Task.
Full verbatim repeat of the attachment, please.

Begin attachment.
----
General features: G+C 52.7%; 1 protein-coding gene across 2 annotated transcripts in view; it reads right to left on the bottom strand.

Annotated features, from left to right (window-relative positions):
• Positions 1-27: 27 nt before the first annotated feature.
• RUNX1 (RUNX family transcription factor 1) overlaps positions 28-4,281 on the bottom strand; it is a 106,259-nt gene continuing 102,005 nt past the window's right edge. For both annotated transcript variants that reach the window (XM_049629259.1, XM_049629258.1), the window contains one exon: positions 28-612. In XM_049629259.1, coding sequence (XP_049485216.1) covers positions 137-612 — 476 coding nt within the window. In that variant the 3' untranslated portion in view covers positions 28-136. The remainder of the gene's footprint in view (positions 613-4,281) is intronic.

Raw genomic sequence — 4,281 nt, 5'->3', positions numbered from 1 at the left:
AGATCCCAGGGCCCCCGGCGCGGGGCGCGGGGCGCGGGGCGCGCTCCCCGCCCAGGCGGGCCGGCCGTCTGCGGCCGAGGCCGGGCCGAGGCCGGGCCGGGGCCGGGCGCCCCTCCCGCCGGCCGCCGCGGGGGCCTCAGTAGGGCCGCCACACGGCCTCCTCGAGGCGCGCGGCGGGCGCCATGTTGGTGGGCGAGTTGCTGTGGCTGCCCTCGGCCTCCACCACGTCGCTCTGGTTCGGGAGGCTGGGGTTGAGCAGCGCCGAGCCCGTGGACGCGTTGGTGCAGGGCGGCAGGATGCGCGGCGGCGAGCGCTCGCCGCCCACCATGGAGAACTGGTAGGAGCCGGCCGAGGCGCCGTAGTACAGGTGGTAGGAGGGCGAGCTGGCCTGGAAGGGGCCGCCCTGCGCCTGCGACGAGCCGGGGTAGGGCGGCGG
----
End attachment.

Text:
General features: G+C 52.7%; 1 protein-coding gene across 2 annotated transcripts in view; it reads right to left on the bottom strand.

Annotated features, from left to right (window-relative positions):
• Positions 1-27: 27 nt before the first annotated feature.
• RUNX1 (RUNX family transcription factor 1) overlaps positions 28-4,281 on the bottom strand; it is a 106,259-nt gene continuing 102,005 nt past the window's right edge. For both annotated transcript variants that reach the window (XM_049629259.1, XM_049629258.1), the window contains one exon: positions 28-612. In XM_049629259.1, coding sequence (XP_049485216.1) covers positions 137-612 — 476 coding nt within the window. In that variant the 3' untranslated portion in view covers positions 28-136. The remainder of the gene's footprint in view (positions 613-4,281) is intronic.

Raw genomic sequence — 4,281 nt, 5'->3', positions numbered from 1 at the left:
AGATCCCAGGGCCCCCGGCGCGGGGCGCGGGGCGCGGGGCGCGCTCCCCGCCCAGGCGGGCCGGCCGTCTGCGGCCGAGGCCGGGCCGAGGCCGGGCCGGGGCCGGGCGCCCCTCCCGCCGGCCGCCGCGGGGGCCTCAGTAGGGCCGCCACACGGCCTCCTCGAGGCGCGCGGCGGGCGCCATGTTGGTGGGCGAGTTGCTGTGGCTGCCCTCGGCCTCCACCACGTCGCTCTGGTTCGGGAGGCTGGGGTTGAGCAGCGCCGAGCCCGTGGACGCGTTGGTGCAGGGCGGCAGGATGCGCGGCGGCGAGCGCTCGCCGCCCACCATGGAGAACTGGTAGGAGCCGGCCGAGGCGCCGTAGTACAGGTGGTAGGAGGGCGAGCTGGCCTGGAAGGGGCCGCCCTGCGCCTGCGACGAGCCGGGGTAGGGCGGCGG